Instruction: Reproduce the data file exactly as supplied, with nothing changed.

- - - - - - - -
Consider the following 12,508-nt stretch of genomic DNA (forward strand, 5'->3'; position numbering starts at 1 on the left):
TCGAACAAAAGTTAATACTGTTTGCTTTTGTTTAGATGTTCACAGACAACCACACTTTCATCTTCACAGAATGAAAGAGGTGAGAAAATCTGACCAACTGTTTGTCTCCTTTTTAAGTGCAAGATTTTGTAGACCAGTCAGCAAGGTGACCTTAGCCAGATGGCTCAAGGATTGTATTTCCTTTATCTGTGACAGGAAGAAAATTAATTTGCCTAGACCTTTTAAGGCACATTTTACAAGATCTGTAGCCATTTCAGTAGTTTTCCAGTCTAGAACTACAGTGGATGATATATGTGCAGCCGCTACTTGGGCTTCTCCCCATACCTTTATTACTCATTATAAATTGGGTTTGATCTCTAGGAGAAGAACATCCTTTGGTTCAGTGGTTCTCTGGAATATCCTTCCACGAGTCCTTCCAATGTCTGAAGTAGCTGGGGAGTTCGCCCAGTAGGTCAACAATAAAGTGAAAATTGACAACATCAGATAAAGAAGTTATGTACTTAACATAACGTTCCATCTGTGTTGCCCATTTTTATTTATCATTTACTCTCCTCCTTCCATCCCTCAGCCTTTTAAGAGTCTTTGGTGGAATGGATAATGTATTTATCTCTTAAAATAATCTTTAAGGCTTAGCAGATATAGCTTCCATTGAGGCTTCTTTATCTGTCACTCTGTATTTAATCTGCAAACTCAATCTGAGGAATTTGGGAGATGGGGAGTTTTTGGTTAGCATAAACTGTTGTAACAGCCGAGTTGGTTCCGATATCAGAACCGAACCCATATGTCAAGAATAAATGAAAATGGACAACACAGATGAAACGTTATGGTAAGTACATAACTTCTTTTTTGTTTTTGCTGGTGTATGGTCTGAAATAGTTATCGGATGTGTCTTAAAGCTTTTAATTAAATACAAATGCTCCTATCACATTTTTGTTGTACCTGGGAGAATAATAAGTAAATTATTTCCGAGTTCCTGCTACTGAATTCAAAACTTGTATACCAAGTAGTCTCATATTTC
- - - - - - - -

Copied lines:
Consider the following 12,508-nt stretch of genomic DNA (forward strand, 5'->3'; position numbering starts at 1 on the left):
TCGAACAAAAGTTAATACTGTTTGCTTTTGTTTAGATGTTCACAGACAACCACACTTTCATCTTCACAGAATGAAAGAGGTGAGAAAATCTGACCAACTGTTTGTCTCCTTTTTAAGTGCAAGATTTTGTAGACCAGTCAGCAAGGTGACCTTAGCCAGATGGCTCAAGGATTGTATTTCCTTTATCTGTGACAGGAAGAAAATTAATTTGCCTAGACCTTTTAAGGCACATTTTACAAGATCTGTAGCCATTTCAGTAGTTTTCCAGTCTAGAACTACAGTGGATGATATATGTGCAGCCGCTACTTGGGCTTCTCCCCATACCTTTATTACTCATTATAAATTGGGTTTGATCTCTAGGAGAAGAACATCCTTTGGTTCAGTGGTTCTCTGGAATATCCTTCCACGAGTCCTTCCAATGTCTGAAGTAGCTGGGGAGTTCGCCCAGTAGGTCAACAATAAAGTGAAAATTGACAACATCAGATAAAGAAGTTATGTACTTAACATAACGTTCCATCTGTGTTGCCCATTTTTATTTATCATTTACTCTCCTCCTTCCATCCCTCAGCCTTTTAAGAGTCTTTGGTGGAATGGATAATGTATTTATCTCTTAAAATAATCTTTAAGGCTTAGCAGATATAGCTTCCATTGAGGCTTCTTTATCTGTCACTCTGTATTTAATCTGCAAACTCAATCTGAGGAATTTGGGAGATGGGGAGTTTTTGGTTAGCATAAACTGTTGTAACAGCCGAGTTGGTTCCGATATCAGAACCGAACCCATATGTCAAGAATAAATGAAAATGGACAACACAGATGAAACGTTATGGTAAGTACATAACTTCTTTTTTGTTTTTGCTGGTGTATGGTCTGAAATAGTTATCGGATGTGTCTTAAAGCTTTTAATTAAATACAAATGCTCCTATCACATTTTTGTTGTACCTGGGAGAATAATAAGTAAATTATTTCCGAGTTCCTGCTACTGAATTCAAAACTTGTATACCAAGTAGTCTCATATTTC